All you do to me is talk, talk

When Jewel was little, I did a lot of talking (Who am I kidding? I do a lot of talking now). Back then I would take her on long walks on the beach path, me yakking away behind her as I pushed her in the jogging stroller.

As people are wont to do, I had come up with nicknames in my head for some of the regulars I saw out there… there was “stooped-over jogger lady,” “tan biker lady,” “kite shop dude,” etc. Years later I met a woman who said she used to see me a lot back then, and she was glad to finally put a name to “stroller mom who talks a lot.”

Words and language are my things, as an editor and writer by trade and purveyor of sarcasm and wit since birth. By nature and nurture, today Jewel is most often described as “hyperverbal.” While nonverbal is one end of the autism spectrum, the range goes all the way up to hyperverbal, in which certain autistics like Jewel have highly developed vocabularies and tend to talk incessantly and quickly, as if their mouths are trying to keep pace with their brains.

When Jewel was diagnosed autistic, I did a lot of reading, as all parents in that situation do, to help me understand what to expect and how to guide her going forward. One of the key criteria in diagnosing autism (which is done through assessing behavior; there is no blood or other such test) is “literal thinking.” People like Jewel take things literally and have difficulty with figurative language, such as idioms, sarcasm and jokes.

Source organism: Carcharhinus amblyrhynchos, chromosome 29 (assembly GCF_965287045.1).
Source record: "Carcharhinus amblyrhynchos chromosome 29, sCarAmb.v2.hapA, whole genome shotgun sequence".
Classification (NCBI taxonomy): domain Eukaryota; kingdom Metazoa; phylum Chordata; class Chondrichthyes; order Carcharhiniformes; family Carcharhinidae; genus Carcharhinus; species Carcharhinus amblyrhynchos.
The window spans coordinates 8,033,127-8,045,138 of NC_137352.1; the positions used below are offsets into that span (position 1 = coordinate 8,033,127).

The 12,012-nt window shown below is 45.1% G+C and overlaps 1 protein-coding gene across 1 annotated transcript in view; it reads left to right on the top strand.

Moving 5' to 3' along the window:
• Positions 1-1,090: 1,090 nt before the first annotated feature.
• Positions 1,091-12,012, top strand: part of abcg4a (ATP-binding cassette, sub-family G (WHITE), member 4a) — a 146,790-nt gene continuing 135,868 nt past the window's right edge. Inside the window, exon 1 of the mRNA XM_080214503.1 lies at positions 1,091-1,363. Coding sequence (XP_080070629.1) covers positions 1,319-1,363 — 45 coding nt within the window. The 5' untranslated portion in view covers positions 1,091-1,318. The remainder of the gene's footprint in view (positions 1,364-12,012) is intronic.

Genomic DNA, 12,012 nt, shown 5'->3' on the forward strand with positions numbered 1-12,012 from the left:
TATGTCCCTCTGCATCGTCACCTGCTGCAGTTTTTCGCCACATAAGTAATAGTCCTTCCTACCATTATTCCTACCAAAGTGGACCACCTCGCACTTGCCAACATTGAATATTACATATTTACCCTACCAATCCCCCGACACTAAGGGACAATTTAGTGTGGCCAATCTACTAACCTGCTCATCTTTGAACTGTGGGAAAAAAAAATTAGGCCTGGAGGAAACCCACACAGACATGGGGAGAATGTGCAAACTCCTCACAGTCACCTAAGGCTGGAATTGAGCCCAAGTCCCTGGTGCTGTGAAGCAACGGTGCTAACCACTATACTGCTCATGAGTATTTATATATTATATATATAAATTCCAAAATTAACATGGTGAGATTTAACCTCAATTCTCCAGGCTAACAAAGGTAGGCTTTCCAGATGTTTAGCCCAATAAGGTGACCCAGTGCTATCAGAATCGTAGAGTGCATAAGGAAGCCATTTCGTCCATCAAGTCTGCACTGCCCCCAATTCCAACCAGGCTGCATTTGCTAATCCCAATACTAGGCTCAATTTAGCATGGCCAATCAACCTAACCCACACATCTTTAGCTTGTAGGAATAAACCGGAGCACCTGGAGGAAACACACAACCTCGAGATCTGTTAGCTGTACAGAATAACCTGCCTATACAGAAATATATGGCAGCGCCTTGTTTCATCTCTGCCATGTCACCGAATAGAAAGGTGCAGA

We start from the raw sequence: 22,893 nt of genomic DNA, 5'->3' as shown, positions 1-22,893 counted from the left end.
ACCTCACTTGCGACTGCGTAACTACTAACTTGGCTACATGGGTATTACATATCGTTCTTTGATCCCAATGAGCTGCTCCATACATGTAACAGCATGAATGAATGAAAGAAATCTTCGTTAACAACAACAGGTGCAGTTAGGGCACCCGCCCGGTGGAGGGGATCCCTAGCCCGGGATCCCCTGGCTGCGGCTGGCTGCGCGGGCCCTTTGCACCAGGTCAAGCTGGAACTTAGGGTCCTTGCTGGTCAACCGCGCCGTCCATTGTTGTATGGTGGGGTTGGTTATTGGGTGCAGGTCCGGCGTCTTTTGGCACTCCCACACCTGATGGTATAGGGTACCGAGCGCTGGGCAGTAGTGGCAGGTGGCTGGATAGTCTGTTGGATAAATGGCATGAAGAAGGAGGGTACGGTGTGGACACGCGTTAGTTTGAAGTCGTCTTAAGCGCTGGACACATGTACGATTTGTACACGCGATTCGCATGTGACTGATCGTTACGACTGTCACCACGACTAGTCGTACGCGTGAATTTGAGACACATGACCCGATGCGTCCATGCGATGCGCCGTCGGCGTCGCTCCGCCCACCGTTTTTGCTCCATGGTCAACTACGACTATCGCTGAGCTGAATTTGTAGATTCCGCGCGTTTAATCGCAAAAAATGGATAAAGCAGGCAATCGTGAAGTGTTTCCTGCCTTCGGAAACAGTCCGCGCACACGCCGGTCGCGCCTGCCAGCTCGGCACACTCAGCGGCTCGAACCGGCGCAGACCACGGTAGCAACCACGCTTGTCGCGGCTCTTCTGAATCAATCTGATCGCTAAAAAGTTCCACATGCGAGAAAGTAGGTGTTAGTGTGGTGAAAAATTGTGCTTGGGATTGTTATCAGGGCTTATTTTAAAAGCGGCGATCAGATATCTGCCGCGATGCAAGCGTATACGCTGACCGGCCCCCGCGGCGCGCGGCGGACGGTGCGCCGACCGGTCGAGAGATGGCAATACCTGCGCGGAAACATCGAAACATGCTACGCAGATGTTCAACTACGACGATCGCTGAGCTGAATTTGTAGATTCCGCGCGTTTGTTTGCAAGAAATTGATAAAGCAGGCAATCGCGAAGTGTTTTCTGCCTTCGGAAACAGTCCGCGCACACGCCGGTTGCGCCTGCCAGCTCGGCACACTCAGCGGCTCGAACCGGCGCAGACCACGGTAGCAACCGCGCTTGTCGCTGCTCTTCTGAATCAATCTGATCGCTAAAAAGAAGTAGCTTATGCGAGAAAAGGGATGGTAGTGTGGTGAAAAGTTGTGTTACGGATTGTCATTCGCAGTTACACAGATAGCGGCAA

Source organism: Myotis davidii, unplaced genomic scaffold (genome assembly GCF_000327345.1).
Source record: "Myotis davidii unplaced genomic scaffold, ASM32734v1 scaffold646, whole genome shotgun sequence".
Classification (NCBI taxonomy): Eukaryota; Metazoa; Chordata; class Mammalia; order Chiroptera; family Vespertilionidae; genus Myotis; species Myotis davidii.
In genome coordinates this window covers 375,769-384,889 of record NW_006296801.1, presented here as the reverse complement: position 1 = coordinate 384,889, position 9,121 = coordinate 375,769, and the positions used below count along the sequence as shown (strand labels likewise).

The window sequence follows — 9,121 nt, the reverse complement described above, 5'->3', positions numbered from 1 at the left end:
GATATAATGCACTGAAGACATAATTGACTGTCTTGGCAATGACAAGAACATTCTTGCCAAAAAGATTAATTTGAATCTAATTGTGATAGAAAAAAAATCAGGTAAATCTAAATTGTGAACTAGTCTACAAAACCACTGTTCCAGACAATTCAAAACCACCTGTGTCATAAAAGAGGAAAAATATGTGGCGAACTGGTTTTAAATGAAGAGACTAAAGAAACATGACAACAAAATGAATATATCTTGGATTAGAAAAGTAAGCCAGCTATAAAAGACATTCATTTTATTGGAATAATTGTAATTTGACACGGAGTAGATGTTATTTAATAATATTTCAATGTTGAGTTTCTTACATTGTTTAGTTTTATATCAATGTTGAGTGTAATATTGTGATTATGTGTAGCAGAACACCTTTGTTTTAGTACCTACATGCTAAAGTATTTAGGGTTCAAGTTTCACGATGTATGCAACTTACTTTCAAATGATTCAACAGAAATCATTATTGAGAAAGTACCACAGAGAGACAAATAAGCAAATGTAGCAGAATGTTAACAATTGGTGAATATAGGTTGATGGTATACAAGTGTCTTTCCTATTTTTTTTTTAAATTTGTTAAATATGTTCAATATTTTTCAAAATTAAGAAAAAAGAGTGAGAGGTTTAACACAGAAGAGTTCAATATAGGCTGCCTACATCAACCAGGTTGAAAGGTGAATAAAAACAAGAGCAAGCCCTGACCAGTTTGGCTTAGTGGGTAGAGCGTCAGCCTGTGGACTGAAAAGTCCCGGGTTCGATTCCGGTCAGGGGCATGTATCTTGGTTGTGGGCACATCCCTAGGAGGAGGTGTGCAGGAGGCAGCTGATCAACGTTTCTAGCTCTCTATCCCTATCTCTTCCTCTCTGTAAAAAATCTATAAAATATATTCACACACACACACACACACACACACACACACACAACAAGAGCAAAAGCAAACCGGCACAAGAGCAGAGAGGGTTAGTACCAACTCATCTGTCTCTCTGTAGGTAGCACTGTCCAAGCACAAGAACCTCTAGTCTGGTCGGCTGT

This was one of those “a-ha!” moments for me, as in, “A-ha! That’s why she’s always looking at me like I’m nuts!” because a phrase like that might make Jewel look at me in search of actual almonds, cashews and peanuts.

So in ways large and small I went about teaching Jewel how to understand and use figurative language, something her neurotypical peers learned to do instinctively.

How do you teach about figurative language to autistic literal thinkers? Here are a few of my tips:

*Use exaggerations as jokes. This helps autistic kids learn that unrealistic or unexpected things often make people laugh, such as in cartoons with the flattened Wile. E. Coyote. For example, I made up a simple story about a goat going to the grocery store and buying up canned goods, and hilarity ensuing as the goat ate the cans and threw away the food. This oft-retold and expanded-on story helped Jewel understand fiction and distorted reality can be funny, and not everything she will learn about can happen in a literal sense.